Once you have a balanced body line (even if it is deep) then you work on using horizontally directed force to draw the body up toward the surface – the planing effect – as you are already aware of needing to do. Managing the amount of air in the lungs, and the timing of exhale is critical for the sinker to master because you need to use this buoyancy to help you to the surface (instead of generating more force from the body- air in your lungs provides ‘free’ vertical force you can leverage).

      Then the next step is even more artful – as the body approaches the surface, you want to push up against gravity as little as possible, because every degree of push upward is going to create a reactionary push on the body downward and drive your dense body back into the deep – if we trace the path of the swimmer in this situation we’ll see a nice curvy amplitude- as if you are swimming butterfly. Then, when you increase tempo to create more lift, instead of the amplitude getting smaller and the body planing nicely at the surface, the body actually angles (you can see it in the line of the spine and thighs)to keep the head closer to the surface, the knees bend more to allow the lower leg and foot to grab some water to push up on. Instead, we want a minimal amplitude path from the beginning, then hold that as the tempo increases. It should actually get easier as the tempo increases to a certain point – but only if the balance is there in the slowest speeds to begin with.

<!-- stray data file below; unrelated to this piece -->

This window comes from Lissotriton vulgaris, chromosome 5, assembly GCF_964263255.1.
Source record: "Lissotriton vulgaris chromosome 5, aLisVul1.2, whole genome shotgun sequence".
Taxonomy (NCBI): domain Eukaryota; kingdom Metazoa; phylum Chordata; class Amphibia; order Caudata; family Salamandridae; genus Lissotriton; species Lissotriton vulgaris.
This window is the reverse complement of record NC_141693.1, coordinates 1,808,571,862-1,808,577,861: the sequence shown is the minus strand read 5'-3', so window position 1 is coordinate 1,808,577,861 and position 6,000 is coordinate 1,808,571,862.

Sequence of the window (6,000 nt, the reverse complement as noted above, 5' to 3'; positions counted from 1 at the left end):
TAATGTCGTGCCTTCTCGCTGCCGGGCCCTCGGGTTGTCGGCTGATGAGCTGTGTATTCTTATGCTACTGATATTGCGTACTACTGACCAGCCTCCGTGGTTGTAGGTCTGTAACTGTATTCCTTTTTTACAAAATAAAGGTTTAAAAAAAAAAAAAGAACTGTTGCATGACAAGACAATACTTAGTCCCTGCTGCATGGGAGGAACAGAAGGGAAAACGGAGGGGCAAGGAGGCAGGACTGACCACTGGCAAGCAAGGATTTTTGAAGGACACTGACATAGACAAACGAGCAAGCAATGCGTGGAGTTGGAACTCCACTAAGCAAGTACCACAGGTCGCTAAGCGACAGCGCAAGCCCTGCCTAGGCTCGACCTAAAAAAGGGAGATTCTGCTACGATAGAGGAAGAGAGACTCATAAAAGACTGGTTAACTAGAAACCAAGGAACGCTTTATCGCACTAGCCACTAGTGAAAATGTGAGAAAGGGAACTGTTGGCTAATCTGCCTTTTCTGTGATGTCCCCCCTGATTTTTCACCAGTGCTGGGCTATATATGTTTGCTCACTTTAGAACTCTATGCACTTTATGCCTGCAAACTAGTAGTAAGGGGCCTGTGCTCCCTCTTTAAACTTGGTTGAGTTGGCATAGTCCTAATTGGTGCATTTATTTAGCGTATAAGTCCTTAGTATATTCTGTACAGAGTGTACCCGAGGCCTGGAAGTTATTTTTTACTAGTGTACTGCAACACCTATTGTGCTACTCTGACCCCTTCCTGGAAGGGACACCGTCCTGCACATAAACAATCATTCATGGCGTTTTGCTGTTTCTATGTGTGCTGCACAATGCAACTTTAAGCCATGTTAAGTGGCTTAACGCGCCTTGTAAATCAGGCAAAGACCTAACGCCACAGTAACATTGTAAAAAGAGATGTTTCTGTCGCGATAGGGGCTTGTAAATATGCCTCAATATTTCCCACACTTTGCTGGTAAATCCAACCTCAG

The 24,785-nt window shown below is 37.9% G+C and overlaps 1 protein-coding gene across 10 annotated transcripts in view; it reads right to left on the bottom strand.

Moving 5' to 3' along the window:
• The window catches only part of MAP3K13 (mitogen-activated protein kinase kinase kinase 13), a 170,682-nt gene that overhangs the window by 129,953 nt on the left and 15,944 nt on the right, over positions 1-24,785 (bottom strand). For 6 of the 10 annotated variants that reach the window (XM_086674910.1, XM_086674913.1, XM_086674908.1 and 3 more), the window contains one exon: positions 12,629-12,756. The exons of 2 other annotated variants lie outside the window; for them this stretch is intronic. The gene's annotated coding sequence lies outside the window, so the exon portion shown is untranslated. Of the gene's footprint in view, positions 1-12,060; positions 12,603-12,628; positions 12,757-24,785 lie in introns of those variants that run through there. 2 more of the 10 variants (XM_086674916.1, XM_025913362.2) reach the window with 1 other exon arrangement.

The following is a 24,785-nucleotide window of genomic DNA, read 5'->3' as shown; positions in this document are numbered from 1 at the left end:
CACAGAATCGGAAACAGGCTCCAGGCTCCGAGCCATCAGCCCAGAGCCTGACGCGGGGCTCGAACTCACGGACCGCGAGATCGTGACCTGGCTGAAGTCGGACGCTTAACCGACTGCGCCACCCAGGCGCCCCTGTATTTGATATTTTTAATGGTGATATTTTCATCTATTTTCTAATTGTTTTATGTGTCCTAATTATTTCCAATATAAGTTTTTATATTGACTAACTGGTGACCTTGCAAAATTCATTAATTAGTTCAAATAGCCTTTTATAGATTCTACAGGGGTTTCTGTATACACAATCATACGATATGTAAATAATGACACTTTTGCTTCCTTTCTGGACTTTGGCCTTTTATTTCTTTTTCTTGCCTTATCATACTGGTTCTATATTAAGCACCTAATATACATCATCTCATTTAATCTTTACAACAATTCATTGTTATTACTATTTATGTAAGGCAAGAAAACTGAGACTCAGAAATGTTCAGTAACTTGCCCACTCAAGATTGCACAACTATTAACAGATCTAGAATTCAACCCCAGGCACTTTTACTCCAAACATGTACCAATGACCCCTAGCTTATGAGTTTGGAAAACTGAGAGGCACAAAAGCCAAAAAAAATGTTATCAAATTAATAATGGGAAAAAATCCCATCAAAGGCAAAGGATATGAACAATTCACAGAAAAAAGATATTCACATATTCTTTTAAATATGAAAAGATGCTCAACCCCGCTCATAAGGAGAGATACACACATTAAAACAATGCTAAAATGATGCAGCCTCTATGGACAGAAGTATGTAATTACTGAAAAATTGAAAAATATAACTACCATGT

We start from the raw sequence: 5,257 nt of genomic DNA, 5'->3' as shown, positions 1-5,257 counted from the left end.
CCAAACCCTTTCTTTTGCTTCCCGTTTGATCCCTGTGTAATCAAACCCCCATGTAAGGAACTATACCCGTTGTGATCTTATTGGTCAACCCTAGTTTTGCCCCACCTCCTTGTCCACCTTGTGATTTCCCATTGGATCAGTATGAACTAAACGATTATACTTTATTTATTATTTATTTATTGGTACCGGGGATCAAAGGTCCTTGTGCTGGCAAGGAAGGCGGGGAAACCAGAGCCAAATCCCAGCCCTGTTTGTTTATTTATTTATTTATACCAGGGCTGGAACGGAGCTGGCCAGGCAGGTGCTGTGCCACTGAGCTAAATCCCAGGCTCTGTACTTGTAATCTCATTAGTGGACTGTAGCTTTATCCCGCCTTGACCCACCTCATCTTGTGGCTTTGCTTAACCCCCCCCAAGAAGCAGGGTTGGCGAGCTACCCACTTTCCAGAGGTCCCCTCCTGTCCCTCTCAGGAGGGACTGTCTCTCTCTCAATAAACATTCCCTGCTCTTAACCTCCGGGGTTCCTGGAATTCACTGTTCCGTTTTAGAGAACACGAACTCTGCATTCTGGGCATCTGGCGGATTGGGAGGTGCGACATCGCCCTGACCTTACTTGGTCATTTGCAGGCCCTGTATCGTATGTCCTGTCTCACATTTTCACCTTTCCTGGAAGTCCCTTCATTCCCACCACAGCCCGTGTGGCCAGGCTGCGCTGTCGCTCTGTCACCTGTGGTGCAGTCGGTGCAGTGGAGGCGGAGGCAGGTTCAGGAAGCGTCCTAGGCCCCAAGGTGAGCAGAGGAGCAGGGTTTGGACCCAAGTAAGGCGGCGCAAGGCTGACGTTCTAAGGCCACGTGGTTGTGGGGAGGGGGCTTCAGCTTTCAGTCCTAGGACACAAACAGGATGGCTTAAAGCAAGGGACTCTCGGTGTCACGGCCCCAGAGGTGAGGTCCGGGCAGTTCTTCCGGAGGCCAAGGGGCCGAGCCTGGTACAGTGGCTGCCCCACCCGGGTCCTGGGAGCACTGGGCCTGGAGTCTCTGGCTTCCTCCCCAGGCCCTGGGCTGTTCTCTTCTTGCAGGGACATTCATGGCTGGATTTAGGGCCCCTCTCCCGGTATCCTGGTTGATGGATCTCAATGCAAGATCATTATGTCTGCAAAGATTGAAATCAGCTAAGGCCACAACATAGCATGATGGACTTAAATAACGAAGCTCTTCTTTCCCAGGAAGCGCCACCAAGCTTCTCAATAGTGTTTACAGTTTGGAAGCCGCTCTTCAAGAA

Sinkers have to be EXTREMELY sensitive to minimizing vertical force vectors in the stroke cycle because their body density makes these have an exaggerated effect on their up/down oscillation. Unfortunately, sinkers generally have to develop this balance underwater at first, in short segments between breaths. Most people give up and use a buoy or buy a wetsuit to cover it up – but that is not necessary, in our experience.

      Developing the core muscle strength and fine control is the key to distributing the forces of the body, to getting the body to balance on the neutral plane. If the core is not doing the work, then the legs have to.

      You certainly need the strength components that you are developing. But I am guessing that you still have a lot of room to insert balance for strength and save yourself a great deal of premature fatigue. You’ve got what you’ve got in your body composition type. It is your unique puzzle to work on. The solution is there. Physics shows us what needs to be solved, and the body is the device you need to train to solve it. I enjoy helping you think through it and brainstorm for those solutions.

  2. Hi mat, great post again, full of information and ideas to help me “think” more about my stroke.

    One thing I am interested in your latest post is when you mention front/back balance and rotational balance. My rotational balance is not great especially when I breath to my right, it needs work !!

    You have made me think about my stroke in a different way…., being self coached at times I need to think outside the normal Ti box…. Thanks !!!